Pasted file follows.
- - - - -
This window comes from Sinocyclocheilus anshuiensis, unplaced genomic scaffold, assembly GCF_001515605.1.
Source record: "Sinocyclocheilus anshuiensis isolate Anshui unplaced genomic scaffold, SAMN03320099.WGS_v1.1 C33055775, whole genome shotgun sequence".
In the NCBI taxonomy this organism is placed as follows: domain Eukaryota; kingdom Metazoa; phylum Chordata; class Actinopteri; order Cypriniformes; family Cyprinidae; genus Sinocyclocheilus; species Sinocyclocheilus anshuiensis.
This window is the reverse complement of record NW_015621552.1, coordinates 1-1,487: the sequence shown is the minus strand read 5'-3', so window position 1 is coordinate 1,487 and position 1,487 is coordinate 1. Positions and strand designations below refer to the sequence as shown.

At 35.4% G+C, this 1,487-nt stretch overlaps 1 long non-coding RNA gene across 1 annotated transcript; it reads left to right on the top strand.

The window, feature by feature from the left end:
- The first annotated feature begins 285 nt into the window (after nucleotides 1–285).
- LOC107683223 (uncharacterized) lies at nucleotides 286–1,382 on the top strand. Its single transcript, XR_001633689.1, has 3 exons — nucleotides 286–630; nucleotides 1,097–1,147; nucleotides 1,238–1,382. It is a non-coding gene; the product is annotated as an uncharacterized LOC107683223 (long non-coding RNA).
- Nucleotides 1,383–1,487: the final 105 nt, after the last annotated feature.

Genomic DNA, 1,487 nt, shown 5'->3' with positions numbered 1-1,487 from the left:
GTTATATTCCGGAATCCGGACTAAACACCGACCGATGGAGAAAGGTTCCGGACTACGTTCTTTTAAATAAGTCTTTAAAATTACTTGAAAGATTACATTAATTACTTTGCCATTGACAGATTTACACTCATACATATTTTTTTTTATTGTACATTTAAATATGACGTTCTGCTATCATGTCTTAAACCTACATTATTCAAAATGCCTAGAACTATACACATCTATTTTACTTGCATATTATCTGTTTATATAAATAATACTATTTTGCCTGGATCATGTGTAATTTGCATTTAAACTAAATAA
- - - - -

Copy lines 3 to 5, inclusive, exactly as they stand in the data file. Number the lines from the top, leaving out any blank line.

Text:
In the NCBI taxonomy this organism is placed as follows: domain Eukaryota; kingdom Metazoa; phylum Chordata; class Actinopteri; order Cypriniformes; family Cyprinidae; genus Sinocyclocheilus; species Sinocyclocheilus anshuiensis.
This window is the reverse complement of record NW_015621552.1, coordinates 1-1,487: the sequence shown is the minus strand read 5'-3', so window position 1 is coordinate 1,487 and position 1,487 is coordinate 1. Positions and strand designations below refer to the sequence as shown.

At 35.4% G+C, this 1,487-nt stretch overlaps 1 long non-coding RNA gene across 1 annotated transcript; it reads left to right on the top strand.